Jim Murray - vocals, percussion; John Cipollina - guitar, vocals; Gary Duncan - guitar, vocals; David Freiberg - bass, vocals; Greg Elmore - drums
This concert is among the earliest known professional live recording of the band, made in 1966 at the Fillmore Auditorium. Promoter Bill Graham recorded four shows over two days in November of that year, all of which are available at Concert Vault. Along with contemporaries Big Brother and the Holding Company, Jefferson Airplane, and the Grateful Dead, Quicksilver Messenger Service were among the earliest of the San Francisco "Summer of Love" bands who frequented the Avalon, the Fillmore and other area venues. Originally conceived as a band to back San Fran folk-rocker Dino Valenti (best known for writing The Youngbloods' classic "Get Together"), Quicksilver Messenger Service, had to go on without their frontman in 1965 when Valenti got busted for drugs and sent away to prison. Valenti would re-join the group later on, but not before the band made a name for themselves as one of the most popular Bay Area rock bands of the era.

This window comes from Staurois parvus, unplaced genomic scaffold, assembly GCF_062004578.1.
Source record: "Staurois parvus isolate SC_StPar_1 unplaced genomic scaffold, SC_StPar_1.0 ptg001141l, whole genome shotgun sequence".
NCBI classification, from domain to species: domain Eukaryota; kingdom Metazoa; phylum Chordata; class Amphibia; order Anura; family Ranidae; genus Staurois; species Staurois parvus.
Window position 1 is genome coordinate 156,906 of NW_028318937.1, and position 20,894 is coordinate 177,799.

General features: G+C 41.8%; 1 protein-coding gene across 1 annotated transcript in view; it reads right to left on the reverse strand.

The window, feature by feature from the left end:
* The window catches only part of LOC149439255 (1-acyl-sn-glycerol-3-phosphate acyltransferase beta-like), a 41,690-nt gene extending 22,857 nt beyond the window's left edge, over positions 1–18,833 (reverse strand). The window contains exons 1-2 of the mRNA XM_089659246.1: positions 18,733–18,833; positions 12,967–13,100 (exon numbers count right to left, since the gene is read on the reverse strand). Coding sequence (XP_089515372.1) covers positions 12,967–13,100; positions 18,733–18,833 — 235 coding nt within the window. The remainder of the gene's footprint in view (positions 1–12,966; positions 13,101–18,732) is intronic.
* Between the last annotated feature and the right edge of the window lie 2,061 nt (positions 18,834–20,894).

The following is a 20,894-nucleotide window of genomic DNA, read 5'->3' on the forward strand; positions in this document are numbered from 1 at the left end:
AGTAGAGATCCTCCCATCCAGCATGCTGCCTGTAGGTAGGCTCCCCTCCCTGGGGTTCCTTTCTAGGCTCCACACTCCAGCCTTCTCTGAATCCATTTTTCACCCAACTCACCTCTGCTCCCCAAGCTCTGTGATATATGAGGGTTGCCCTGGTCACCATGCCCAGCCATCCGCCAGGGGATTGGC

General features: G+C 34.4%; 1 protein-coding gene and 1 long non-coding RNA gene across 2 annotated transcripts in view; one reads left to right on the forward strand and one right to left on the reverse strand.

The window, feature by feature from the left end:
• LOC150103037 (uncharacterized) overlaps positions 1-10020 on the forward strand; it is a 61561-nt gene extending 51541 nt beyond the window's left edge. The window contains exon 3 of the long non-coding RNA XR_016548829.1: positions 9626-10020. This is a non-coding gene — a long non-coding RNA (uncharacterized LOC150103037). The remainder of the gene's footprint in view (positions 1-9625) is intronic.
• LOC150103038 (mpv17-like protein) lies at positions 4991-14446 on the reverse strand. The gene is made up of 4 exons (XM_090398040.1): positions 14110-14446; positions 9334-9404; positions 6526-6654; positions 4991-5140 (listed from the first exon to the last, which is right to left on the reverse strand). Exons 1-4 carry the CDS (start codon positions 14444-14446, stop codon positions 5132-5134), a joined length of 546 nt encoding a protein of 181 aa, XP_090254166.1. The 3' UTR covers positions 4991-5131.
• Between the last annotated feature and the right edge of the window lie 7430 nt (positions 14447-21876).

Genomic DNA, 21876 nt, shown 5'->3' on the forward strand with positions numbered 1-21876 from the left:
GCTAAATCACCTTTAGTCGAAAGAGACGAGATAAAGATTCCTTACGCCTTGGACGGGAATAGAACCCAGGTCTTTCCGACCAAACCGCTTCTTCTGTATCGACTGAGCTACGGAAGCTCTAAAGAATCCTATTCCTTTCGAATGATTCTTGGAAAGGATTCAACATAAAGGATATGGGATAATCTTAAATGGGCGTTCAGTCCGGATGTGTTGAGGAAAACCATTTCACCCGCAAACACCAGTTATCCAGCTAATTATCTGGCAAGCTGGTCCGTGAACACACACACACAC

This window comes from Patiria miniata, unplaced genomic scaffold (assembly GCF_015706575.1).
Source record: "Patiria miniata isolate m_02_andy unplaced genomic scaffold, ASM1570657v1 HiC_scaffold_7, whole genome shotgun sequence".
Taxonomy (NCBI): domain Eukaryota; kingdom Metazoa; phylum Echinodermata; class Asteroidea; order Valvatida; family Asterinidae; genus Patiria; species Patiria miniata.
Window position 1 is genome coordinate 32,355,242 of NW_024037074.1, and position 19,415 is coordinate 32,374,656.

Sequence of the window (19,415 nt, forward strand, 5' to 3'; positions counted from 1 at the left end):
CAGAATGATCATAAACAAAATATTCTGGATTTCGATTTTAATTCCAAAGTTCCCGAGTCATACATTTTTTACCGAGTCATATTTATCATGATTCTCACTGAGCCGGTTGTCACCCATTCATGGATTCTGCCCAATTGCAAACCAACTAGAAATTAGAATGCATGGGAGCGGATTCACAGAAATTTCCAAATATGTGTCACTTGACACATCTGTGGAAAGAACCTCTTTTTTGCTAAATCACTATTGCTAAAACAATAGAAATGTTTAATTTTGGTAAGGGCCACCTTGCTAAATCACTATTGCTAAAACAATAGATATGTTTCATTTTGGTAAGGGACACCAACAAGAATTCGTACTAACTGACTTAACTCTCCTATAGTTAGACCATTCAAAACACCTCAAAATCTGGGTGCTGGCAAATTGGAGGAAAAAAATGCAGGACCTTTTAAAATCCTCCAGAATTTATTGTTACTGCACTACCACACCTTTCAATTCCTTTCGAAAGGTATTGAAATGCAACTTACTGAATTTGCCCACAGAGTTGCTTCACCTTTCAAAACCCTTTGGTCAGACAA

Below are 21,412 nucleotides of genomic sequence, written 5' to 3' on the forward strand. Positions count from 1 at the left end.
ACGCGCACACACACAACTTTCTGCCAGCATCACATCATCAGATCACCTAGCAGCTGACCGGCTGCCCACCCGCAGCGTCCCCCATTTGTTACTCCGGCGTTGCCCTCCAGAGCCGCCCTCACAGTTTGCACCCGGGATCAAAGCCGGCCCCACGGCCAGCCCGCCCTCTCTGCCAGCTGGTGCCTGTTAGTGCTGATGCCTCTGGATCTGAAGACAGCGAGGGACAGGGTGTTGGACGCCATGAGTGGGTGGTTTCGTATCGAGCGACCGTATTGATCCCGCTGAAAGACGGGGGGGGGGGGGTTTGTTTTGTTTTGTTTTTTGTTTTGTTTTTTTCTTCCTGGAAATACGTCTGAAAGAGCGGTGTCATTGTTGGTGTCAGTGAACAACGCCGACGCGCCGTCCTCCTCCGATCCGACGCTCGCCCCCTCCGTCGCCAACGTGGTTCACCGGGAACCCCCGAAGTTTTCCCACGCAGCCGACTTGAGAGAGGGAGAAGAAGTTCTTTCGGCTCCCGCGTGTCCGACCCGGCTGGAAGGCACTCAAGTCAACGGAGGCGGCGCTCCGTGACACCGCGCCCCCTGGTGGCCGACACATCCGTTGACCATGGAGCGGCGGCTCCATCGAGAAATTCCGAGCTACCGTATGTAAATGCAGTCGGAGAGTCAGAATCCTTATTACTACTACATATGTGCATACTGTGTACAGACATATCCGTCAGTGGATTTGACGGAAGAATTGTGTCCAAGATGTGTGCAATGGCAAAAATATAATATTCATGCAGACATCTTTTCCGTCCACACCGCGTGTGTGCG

This recording is the band's second set of the night, and they took the stage after an in-between performance by Muddy Waters. At the time, the band was still very much in its infancy, having yet to release an album, even though some of the members had begun working together as early as 1963. Back in 1966, when this show was recorded, the group was still feeling its way through old rock standards, classic blues numbers, and newer psychedelic originals. Kicking off with "Dino's Song," the group explores some material that was never recorded in the studio, including "Long Distance Call," "All Night Worker," and "Duncan and Brady," the song they end the set with. Another highlight is Quicksilver's rendition of "Babe, I'm Gonna Leave You," a ballad also recorded by Led Zeppelin on their debut album.
Though Valenti would have considerable control over the musical direction of the band after he joined, during this mid-'60s period it appears that guitarist John Cipollina had the most input over the style of music Quicksilver recorded and performed. Cipollina spearheaded the band's idea to use dual lead guitars and would eventually leave Quicksilver in 1970 to form his own band, Copperhead. In 1989, he died at the age of 45 from emphysema, aggravated by years of respiratory problems. Bassist David Freiberg eventually left to join his friends in the Jefferson Airplane in 1972, morphing into the Jefferson Starship around the same time.